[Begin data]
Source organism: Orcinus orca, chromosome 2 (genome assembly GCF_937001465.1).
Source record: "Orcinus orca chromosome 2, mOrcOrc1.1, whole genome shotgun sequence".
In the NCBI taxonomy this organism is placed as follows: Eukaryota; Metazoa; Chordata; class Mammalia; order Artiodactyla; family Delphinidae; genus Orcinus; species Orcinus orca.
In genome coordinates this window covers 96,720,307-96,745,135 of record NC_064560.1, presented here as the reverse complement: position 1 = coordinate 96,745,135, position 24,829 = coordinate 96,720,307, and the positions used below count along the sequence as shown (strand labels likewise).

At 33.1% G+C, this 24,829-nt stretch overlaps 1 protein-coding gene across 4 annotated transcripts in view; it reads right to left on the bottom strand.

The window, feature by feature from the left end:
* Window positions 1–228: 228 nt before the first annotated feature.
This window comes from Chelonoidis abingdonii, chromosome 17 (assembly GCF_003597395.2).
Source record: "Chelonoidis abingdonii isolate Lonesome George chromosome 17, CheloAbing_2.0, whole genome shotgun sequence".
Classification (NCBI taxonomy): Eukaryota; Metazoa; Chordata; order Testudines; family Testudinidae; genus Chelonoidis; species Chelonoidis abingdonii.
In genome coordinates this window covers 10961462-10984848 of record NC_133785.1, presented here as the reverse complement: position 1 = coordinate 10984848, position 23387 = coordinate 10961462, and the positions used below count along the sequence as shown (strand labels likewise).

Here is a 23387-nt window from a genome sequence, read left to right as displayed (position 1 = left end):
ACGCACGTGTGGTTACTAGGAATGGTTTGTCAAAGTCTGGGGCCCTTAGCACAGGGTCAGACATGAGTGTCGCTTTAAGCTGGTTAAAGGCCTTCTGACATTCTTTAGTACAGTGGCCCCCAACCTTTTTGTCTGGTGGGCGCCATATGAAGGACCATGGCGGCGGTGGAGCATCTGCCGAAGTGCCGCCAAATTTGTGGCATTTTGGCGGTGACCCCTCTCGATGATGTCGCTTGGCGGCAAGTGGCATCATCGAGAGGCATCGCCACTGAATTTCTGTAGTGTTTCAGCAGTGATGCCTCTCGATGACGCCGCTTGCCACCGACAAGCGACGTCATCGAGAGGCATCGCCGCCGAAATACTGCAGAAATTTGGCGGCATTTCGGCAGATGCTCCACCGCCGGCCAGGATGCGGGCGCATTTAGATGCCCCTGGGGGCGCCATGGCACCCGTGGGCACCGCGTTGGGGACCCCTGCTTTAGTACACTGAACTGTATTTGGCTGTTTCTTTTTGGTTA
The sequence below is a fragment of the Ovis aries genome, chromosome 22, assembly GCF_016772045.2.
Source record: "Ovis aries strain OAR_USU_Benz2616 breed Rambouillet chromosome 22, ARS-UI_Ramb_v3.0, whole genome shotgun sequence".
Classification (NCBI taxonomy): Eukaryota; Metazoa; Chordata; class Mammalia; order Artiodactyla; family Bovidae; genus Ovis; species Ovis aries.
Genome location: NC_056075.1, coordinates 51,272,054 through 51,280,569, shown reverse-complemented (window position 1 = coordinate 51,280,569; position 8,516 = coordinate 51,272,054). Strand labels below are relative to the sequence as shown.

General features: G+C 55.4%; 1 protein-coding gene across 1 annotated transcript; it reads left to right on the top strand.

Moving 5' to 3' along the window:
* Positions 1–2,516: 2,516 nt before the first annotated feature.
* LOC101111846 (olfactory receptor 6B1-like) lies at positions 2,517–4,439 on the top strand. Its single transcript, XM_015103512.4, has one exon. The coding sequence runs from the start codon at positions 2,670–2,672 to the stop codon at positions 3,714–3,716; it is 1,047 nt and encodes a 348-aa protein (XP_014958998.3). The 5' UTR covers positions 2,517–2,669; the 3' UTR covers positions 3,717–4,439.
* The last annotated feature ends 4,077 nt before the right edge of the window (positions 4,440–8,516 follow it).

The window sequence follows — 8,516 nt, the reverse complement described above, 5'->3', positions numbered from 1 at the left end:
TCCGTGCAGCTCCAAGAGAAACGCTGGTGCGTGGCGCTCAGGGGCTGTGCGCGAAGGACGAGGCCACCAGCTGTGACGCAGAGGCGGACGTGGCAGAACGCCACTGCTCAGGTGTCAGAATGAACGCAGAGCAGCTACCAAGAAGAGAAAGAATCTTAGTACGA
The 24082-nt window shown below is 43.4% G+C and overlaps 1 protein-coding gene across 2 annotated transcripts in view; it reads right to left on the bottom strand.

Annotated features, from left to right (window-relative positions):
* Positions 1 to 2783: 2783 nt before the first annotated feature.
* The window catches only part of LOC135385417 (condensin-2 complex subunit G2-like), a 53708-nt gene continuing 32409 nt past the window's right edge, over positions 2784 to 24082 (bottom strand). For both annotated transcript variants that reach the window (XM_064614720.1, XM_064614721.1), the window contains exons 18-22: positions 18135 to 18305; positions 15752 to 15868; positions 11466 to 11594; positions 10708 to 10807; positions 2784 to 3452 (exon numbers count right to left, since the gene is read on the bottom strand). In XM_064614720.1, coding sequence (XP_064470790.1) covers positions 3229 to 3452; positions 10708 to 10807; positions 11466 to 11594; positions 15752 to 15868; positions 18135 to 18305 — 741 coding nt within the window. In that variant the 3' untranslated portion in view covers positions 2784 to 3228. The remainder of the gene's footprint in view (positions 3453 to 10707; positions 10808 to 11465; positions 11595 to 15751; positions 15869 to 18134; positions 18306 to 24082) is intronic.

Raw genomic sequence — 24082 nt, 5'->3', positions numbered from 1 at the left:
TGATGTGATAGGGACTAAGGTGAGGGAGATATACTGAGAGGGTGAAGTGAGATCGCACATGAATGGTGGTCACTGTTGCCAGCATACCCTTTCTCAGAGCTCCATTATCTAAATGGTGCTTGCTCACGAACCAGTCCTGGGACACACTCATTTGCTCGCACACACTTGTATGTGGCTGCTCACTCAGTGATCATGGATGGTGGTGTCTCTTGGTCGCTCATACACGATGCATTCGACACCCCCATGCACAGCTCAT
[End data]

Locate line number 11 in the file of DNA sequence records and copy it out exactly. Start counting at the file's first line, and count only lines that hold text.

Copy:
In genome coordinates this window covers 10961462-10984848 of record NC_133785.1, presented here as the reverse complement: position 1 = coordinate 10984848, position 23387 = coordinate 10961462, and the positions used below count along the sequence as shown (strand labels likewise).